Tuesday, December 05, 2006
Panelists kick around the prison-industrial complex
by Victor A. Patton
"Neither slavery nor involuntary servitude, except as a punishment for crime whereof the party shall have been duly convicted, shall exist within the United States, or any place subject to their jurisdiction." —Article 13, U.S. Constitution
Nearly 1 million African Americans are incarcerated in prisons and jails in the United States, according to recent Justice Department statistics. Tukufu Kalonji considers that an emergency—although, he concedes, few others do.
"As you can see by the turnout here today, there are not a whole lot of people worried about us," said Kalonji, referring to the rows of empty chairs at an Aug. 9 forum at the Malcolm X library in Encanto. "Many people don't believe they can do anything about it. Other people don't know or just don't care."
The forum, titled "The Black Community and the Prison Industrial Complex: Critical Issues and Struggles for Strategies," questioned the growing number of African Americans locked up, as well as the ever-expanding corporate interest in seeking prison labor as an alternative workforce.
The panel of 10 African Americans from various professions agreed that what they call the "prison-industrial complex" emphasizes incarceration, then exploits inmates for profit—inmates who are paid a few cents per hour, without any meaningful effort toward rehabilitation. That a majority of those incarcerated are poor, African American and Latino leads some to believe the system strongly resembles chattel slavery.
"At the same time while these corporations say that they are investing in education, they are also heavily in the incarceration of [Blacks], Latinos, poor Whites and anyone else who falls victim to this trap," said panelist Jaja Malik Atenra of the Sirius Research Group.
While the panelists agreed on the dire need for organized confrontation of a worsening incarceration/exploitation prison system, their solutions were wide and varied, ranging from grassroots activism to more eccentric approaches. One participant suggested asking the United Nations to level charges against the U.S. for crimes against humanity. Another even suggested that African Americans own and operate their own prisons.
Other panelists, such as Minister Masada of the organization My Brothers Keeper, suggested action at the legislative level, amending California's three-strikes law to include language requiring a third-strike crime to be, at a minimum, a violent felony. "No one should be spending life in prison for stealing a beer," said Masada, who also advocated for a nationwide boycott of companies who benefit from prison labor. "America has more prisoners than any other country, and California even has more prisoners than some countries," said Masada. "We need to have a national organization for prisoners, and we need to build relationships with lawyers and young people in law school."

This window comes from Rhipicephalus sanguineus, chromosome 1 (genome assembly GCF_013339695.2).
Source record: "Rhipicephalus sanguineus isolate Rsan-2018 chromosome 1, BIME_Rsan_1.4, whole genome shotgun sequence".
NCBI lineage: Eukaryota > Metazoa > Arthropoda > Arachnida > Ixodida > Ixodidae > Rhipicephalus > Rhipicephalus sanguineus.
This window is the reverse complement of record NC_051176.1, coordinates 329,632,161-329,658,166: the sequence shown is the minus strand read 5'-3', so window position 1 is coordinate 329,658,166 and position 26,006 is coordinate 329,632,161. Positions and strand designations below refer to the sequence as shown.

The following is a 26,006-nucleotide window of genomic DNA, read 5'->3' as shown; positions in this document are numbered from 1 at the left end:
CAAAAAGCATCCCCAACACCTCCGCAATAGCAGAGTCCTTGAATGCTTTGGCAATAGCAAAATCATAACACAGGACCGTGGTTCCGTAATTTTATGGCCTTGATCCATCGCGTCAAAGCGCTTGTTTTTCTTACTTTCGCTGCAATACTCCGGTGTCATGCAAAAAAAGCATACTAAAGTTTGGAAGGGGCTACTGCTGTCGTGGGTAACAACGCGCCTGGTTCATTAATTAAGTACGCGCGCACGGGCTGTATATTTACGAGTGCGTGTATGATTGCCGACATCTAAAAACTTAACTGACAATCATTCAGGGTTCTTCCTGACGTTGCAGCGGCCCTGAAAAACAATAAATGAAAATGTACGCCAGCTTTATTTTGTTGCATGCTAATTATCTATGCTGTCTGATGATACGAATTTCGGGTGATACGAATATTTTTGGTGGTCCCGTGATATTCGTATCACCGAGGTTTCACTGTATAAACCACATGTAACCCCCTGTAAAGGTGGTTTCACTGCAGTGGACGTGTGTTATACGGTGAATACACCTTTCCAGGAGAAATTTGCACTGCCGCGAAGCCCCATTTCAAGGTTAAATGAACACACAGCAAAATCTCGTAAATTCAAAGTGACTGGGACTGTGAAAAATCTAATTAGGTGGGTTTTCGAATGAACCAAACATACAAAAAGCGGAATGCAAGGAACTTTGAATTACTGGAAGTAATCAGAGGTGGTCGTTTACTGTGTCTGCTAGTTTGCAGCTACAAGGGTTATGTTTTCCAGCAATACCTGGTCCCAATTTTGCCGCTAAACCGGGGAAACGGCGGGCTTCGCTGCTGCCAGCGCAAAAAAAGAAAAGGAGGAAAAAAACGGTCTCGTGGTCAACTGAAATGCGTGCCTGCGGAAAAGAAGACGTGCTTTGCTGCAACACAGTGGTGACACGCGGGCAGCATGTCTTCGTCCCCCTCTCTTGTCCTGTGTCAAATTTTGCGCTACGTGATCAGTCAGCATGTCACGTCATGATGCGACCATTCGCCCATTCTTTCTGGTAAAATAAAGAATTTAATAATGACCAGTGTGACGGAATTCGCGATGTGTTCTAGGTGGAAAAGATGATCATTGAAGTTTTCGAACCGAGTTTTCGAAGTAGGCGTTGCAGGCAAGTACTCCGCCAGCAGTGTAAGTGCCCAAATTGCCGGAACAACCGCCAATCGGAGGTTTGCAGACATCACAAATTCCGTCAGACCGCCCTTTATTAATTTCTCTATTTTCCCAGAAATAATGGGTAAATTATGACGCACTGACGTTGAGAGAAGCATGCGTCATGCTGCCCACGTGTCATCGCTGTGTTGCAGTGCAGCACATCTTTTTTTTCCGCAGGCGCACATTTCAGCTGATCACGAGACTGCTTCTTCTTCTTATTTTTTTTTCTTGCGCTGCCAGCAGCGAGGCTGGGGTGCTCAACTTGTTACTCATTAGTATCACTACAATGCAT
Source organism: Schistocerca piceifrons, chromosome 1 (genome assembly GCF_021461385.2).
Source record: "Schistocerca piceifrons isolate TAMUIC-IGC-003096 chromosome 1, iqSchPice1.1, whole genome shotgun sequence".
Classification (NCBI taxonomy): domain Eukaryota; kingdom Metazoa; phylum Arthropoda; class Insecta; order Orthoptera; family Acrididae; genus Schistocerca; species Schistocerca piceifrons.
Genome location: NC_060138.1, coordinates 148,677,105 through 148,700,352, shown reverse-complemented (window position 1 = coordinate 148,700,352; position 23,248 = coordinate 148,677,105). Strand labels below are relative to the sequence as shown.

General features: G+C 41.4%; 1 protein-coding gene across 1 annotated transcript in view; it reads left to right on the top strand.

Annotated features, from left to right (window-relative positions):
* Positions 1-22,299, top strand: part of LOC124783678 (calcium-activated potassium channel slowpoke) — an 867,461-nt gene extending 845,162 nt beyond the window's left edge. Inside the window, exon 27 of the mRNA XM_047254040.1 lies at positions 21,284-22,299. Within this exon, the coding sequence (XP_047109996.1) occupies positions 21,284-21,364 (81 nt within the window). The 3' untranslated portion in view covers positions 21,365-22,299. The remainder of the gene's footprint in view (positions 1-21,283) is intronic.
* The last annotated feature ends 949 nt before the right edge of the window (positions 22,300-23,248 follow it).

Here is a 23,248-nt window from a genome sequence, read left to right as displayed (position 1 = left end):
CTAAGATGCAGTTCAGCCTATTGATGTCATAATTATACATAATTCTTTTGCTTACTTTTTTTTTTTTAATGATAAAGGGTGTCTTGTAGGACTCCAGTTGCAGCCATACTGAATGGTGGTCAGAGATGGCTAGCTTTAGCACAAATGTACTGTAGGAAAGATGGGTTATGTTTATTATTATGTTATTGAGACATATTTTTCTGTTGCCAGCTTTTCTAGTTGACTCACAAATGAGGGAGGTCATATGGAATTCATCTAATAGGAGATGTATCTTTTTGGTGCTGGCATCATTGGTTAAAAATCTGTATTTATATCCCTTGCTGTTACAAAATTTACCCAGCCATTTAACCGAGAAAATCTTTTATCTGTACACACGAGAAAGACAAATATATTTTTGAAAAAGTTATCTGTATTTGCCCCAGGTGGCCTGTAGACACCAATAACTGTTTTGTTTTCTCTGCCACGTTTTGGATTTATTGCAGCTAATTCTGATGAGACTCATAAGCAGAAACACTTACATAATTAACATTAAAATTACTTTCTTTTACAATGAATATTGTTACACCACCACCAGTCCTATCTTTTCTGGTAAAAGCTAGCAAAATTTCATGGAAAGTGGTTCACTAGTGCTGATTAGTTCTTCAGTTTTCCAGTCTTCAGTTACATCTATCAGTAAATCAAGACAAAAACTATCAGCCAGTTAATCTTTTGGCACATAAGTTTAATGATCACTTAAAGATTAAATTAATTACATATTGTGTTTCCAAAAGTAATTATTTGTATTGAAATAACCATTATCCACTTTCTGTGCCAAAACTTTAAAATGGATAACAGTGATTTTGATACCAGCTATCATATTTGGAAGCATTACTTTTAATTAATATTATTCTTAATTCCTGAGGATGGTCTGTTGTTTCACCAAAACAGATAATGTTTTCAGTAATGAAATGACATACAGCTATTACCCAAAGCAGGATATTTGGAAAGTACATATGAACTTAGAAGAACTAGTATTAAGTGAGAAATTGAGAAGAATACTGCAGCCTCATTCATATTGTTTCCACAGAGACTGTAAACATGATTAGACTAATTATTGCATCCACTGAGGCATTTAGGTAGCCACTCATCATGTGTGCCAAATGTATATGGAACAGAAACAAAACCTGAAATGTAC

Many of the businesses that profit from prison construction and inmate labor were identified by name during the discussion, some names very familiar. According to Kalonji, the two main private prison industries are Correctional Corporations of America (CCA) and Wackenhut Corporation. "Fifty-one percent of [CCA's] founding monies [was from] Kentucky Fried Chicken," said Kalonji, who also fingered K-mart, Dell Computer, Starbuck's Coffee, Victoria's Secret, Microsoft and JC Penny as corporations who use inmate labor for products and industries.
While education, health and social programs all suffered deep cutbacks in this year's state budget, California's prison industry, said one panelist, continues to grow. "There have been no cuts to the prison system—they're spending more, while cutting health and education," said Dr. Richard Butcher of Caregivers Medical group, adding that fewer dollars for education today will surely mean more African Americans in prison in the future.
According to Department of Justice statistics, 2,033,331 people nationwide were incarcerated in federal and state prisons and county jails in 2002. Of those incarcerated, about 887,700 were African American (818,900 men, 68,800 women). In California, a total of 159,390 people are currently incarcerated. Of that number, Hispanics, Blacks and Whites each comprise about a third of the total prison population, according to the California Department of Corrections.